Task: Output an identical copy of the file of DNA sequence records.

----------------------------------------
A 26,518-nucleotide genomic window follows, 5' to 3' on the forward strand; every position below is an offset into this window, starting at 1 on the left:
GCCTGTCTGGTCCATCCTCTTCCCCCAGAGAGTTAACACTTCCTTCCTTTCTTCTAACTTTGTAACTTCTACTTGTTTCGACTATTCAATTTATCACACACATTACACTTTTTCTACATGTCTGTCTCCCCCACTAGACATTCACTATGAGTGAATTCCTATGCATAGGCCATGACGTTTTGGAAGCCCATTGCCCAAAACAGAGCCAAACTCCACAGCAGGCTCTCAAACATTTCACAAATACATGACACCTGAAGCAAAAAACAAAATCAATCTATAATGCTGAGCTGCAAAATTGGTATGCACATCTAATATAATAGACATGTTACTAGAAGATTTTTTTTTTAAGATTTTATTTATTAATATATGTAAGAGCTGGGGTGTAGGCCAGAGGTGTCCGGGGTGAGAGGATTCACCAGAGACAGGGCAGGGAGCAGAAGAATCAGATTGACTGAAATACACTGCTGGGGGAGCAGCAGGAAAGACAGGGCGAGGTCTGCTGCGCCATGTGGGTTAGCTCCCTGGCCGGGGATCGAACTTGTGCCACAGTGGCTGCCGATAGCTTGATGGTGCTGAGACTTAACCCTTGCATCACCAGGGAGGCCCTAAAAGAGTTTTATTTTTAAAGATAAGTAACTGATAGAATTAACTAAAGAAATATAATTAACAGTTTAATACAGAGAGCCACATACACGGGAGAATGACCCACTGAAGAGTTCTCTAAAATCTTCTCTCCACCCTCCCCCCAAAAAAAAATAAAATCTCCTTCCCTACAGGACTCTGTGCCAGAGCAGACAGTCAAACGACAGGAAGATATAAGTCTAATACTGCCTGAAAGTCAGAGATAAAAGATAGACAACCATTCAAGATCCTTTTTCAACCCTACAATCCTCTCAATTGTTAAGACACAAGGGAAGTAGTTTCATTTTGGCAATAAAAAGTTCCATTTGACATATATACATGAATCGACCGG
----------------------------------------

A 26,518-nucleotide genomic window follows, 5' to 3' on the forward strand; every position below is an offset into this window, starting at 1 on the left:
GCCTGTCTGGTCCATCCTCTTCCCCCAGAGAGTTAACACTTCCTTCCTTTCTTCTAACTTTGTAACTTCTACTTGTTTCGACTATTCAATTTATCACACACATTACACTTTTTCTACATGTCTGTCTCCCCCACTAGACATTCACTATGAGTGAATTCCTATGCATAGGCCATGACGTTTTGGAAGCCCATTGCCCAAAACAGAGCCAAACTCCACAGCAGGCTCTCAAACATTTCACAAATACATGACACCTGAAGCAAAAAACAAAATCAATCTATAATGCTGAGCTGCAAAATTGGTATGCACATCTAATATAATAGACATGTTACTAGAAGATTTTTTTTTTAAGATTTTATTTATTAATATATGTAAGAGCTGGGGTGTAGGCCAGAGGTGTCCGGGGTGAGAGGATTCACCAGAGACAGGGCAGGGAGCAGAAGAATCAGATTGACTGAAATACACTGCTGGGGGAGCAGCAGGAAAGACAGGGCGAGGTCTGCTGCGCCATGTGGGTTAGCTCCCTGGCCGGGGATCGAACTTGTGCCACAGTGGCTGCCGATAGCTTGATGGTGCTGAGACTTAACCCTTGCATCACCAGGGAGGCCCTAAAAGAGTTTTATTTTTAAAGATAAGTAACTGATAGAATTAACTAAAGAAATATAATTAACAGTTTAATACAGAGAGCCACATACACGGGAGAATGACCCACTGAAGAGTTCTCTAAAATCTTCTCTCCACCCTCCCCCCAAAAAAAAATAAAATCTCCTTCCCTACAGGACTCTGTGCCAGAGCAGACAGTCAAACGACAGGAAGATATAAGTCTAATACTGCCTGAAAGTCAGAGATAAAAGATAGACAACCATTCAAGATCCTTTTTCAACCCTACAATCCTCTCAATTGTTAAGACACAAGGGAAGTAGTTTCATTTTGGCAATAAAAAGTTCCATTTGACATATATACATGAATCGACCGG